FAMILY AND LIFESTYLE
Ageism is a growing problem – and one the pandemic has shone a light on. Here’s how you can combat it in your own life.
You may notice it subtly at first. “You look great for your age.” It’s intended to be a compliment, but why tack on “for your age”? “You look great” also does the trick. Or, have you ever been asked at work if you do email? (Of course, you do!) And a common one: “Are you still working/biking/[insert any other verb here]?” The word “still” makes it feel like the inquirer is surprised you’re able to partake at your age.
Usually, there is no intended malice in these comments, but it can take a toll over time. According to a new United Nations report, ageism leads to poorer physical and mental health as well as reduced quality of life. (The COVID-19 pandemic has shed more light on ageism, with physical isolation recommendations and medical interventions.)
But there is some truth to the adage that age is only a number. This should be a new, exciting chapter of your life – one that you’ve carefully planned for and are living enthusiastically. Here’s how you can fight against age discrimination if it rears its ugly head in your working or social life.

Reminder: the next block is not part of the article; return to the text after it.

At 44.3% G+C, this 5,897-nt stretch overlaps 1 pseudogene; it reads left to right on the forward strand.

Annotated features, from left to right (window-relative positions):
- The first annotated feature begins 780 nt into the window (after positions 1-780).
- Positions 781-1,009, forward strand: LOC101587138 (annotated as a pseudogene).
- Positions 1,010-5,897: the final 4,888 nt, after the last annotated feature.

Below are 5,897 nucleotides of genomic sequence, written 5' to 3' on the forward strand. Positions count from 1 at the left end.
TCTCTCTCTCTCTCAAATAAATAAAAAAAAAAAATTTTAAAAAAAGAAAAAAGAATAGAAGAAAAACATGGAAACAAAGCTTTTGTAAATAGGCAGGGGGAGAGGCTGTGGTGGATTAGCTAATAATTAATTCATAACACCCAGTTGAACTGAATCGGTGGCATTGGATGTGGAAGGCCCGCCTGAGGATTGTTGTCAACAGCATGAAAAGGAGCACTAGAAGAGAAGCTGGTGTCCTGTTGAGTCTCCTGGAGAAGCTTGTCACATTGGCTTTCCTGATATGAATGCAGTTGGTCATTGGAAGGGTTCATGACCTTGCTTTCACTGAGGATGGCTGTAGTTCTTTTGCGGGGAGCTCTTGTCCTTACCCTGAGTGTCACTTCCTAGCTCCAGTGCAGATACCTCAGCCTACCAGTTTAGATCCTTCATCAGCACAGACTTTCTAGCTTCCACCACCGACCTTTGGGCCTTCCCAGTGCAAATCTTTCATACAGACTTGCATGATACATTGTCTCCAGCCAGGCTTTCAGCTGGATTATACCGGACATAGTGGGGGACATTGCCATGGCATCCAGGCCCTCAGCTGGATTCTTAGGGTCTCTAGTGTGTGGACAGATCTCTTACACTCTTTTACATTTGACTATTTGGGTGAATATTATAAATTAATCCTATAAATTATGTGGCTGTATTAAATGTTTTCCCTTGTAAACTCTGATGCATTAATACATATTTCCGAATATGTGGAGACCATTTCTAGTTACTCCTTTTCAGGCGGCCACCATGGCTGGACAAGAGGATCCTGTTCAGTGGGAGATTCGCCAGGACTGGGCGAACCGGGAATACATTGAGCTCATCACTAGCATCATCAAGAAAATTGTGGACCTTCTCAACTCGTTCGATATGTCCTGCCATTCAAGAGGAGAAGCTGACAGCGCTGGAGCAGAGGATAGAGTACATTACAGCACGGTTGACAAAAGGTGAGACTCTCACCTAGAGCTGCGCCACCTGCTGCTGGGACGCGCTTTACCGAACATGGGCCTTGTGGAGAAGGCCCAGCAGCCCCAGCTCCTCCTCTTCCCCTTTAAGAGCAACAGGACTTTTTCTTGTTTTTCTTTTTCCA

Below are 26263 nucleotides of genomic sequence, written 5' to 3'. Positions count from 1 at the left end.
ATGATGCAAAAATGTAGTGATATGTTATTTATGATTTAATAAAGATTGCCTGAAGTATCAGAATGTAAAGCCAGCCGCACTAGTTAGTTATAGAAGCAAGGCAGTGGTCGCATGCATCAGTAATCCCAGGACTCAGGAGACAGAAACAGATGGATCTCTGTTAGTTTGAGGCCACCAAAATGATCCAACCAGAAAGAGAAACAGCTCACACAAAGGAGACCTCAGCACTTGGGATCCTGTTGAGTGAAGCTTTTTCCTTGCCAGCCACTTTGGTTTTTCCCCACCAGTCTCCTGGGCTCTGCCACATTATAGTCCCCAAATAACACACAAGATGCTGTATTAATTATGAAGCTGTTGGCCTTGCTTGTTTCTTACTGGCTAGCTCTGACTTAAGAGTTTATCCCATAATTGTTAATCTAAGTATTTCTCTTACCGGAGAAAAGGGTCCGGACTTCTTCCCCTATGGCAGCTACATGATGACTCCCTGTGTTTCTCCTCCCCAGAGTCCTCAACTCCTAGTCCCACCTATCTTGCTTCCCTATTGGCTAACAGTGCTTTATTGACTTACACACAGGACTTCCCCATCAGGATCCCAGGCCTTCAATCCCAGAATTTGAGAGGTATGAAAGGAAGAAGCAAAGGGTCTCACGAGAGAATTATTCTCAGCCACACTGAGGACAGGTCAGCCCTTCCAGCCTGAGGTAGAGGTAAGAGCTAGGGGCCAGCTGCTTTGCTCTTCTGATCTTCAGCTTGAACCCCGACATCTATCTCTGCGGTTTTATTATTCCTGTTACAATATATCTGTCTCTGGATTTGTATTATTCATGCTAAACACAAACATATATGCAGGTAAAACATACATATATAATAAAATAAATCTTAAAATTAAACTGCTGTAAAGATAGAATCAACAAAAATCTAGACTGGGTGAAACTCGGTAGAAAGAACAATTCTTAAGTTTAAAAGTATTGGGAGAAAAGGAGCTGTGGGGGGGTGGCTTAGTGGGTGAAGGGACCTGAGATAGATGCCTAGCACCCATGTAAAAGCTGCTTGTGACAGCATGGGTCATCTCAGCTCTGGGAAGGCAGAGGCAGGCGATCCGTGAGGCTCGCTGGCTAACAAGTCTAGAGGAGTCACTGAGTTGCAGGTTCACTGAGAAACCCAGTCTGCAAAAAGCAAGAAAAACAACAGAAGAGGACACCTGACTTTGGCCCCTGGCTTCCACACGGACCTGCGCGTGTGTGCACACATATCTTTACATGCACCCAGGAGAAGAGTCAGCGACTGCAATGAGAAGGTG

Don’t be afraid to bring it to someone’s attention if they’re being insensitive. Many people don’t realize how their words can make others feel. You don’t have to address it harshly or aggressively but come from a place of care and attempt to educate.
Do make sure you feel confident about your new identity. If you’ve lived most of your life being the Ivy League law professor and now you’re retired, fill some of your time with something you’re equally passionate about to bolster your new identity. Maybe it’s working part-time on pro bono cases or providing legal services to a nonprofit.
Don’t shy away from discussing it with others in your age group. Your peers may have some advice for how they’ve dealt with ageism in the workplace or in social situations. If nothing else, talking about it will make you feel like you’re not alone.
Do enlist a trusted advocate. If you’re concerned about age discrimination in a medical or legal situation, call in reinforcement. Having your child, spouse or other personal representative present who can advocate for your needs will put your worry at ease. (Then find a new provider, stat!) Age discrimination is illegal in the workforce, so if you believe you’ve been targeted, reach out to an attorney who specializes in the area.
Don’t avoid asking for help because you fear people will view you differently. As we age, we may need more help with financial matters or taking care of the house, for example. You’re wise for recognizing that need and reaching out for help. That way, you have a say in how it’s accomplished.
Fighting ageism requires you to stand up for yourself and your peers – and educate others along the way. This new chapter of life is just as beautiful as all the chapters before it, so live it unabashedly and to the fullest.Sources: dailynews.com; who.int; academic.oup.com